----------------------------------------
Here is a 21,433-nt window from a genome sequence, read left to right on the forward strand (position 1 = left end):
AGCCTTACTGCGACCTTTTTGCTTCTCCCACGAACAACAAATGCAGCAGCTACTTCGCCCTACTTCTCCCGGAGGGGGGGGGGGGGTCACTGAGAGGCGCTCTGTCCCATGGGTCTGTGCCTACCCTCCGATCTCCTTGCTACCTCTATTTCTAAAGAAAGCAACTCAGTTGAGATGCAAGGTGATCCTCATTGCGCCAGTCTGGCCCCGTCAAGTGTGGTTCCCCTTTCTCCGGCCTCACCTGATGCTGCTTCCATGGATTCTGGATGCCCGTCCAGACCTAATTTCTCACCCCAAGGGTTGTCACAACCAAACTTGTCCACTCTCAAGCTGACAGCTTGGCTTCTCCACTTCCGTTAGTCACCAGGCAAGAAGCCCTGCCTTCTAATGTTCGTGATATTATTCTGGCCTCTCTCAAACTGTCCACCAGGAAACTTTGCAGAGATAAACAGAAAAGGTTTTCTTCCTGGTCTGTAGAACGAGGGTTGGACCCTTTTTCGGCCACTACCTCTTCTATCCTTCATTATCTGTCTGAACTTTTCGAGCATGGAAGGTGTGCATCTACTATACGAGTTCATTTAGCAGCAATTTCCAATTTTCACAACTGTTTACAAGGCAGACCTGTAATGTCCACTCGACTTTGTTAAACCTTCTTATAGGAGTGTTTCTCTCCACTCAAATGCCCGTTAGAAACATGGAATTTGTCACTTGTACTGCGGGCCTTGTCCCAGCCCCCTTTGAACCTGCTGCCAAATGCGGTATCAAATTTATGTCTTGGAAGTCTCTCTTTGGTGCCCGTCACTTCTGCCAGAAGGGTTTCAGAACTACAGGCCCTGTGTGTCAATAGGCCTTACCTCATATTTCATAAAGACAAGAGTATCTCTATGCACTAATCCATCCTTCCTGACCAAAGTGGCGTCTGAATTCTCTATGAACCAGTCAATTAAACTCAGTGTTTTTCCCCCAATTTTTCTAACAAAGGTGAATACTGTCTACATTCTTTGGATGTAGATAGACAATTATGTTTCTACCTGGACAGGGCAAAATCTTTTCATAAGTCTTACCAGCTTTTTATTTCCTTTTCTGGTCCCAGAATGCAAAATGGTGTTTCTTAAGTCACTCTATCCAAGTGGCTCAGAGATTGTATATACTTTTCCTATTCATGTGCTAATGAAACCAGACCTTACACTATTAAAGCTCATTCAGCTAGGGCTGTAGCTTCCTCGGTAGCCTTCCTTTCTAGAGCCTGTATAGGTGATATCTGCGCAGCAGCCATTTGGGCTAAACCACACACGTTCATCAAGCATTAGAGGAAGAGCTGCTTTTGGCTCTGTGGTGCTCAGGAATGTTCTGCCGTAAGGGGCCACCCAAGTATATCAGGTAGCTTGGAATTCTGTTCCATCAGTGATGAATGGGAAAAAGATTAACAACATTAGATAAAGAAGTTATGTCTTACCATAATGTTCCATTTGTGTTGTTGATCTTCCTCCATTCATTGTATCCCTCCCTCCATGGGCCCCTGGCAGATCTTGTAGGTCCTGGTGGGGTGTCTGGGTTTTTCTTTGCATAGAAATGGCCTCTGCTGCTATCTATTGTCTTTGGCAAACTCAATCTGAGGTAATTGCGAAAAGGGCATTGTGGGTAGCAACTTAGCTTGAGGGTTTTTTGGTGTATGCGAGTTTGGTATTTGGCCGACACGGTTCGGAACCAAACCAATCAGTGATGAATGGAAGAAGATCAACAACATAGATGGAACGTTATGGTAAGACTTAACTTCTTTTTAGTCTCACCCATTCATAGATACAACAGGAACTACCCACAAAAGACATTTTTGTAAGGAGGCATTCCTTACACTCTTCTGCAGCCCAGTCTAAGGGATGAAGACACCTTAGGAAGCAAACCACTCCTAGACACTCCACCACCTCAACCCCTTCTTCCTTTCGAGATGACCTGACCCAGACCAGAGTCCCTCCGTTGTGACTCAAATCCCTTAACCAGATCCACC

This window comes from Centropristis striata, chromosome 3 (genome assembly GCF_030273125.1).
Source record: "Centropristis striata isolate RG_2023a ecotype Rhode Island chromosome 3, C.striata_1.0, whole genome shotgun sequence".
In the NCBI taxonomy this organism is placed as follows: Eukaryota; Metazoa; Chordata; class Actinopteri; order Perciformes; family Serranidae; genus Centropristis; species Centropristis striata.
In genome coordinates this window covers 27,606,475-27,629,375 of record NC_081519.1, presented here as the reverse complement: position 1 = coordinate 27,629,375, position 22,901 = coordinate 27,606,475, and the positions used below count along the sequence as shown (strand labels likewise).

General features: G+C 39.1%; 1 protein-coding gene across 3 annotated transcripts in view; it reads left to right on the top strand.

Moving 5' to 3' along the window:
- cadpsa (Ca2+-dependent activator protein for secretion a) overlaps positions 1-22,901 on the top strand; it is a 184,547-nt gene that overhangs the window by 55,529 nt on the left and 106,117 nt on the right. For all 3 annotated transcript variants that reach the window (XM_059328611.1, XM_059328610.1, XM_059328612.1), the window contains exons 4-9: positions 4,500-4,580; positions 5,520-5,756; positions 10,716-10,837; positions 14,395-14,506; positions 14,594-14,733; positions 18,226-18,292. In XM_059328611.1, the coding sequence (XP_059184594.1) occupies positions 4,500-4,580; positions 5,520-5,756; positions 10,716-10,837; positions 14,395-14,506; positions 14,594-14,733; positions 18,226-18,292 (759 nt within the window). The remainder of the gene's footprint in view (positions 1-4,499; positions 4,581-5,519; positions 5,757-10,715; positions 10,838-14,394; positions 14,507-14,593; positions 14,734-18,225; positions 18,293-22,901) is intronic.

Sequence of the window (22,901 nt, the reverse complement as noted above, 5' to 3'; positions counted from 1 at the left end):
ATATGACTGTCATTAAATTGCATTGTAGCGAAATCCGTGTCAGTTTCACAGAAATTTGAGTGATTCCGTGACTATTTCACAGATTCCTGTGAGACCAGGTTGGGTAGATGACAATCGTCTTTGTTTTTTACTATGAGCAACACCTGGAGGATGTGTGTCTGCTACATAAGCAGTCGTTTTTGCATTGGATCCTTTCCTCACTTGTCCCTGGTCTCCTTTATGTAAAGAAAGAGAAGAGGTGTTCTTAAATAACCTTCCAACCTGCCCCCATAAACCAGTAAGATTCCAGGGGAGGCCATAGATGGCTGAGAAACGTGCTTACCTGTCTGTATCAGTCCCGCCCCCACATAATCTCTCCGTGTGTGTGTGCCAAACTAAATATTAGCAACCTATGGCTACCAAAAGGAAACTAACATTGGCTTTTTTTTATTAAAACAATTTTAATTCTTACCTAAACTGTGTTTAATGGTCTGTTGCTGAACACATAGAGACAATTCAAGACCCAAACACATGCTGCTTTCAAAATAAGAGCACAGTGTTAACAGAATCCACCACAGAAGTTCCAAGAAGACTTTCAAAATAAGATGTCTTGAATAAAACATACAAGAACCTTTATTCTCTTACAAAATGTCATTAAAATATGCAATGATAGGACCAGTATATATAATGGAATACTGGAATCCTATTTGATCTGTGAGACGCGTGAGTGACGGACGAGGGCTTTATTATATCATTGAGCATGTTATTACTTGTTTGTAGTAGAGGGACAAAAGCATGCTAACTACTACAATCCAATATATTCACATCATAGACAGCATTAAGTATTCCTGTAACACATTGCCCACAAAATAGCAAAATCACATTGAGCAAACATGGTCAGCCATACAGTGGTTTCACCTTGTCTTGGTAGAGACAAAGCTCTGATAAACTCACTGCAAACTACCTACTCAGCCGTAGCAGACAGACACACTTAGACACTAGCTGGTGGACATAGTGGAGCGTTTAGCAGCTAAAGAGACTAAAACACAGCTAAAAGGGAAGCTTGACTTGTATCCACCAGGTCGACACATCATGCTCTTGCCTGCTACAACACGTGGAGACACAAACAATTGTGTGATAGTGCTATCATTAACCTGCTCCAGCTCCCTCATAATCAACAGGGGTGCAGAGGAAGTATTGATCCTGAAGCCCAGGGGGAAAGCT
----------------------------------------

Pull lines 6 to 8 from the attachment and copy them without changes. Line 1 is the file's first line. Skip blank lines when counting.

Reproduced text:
In genome coordinates this window covers 27,606,475-27,629,375 of record NC_081519.1, presented here as the reverse complement: position 1 = coordinate 27,629,375, position 22,901 = coordinate 27,606,475, and the positions used below count along the sequence as shown (strand labels likewise).

General features: G+C 39.1%; 1 protein-coding gene across 3 annotated transcripts in view; it reads left to right on the top strand.

Moving 5' to 3' along the window: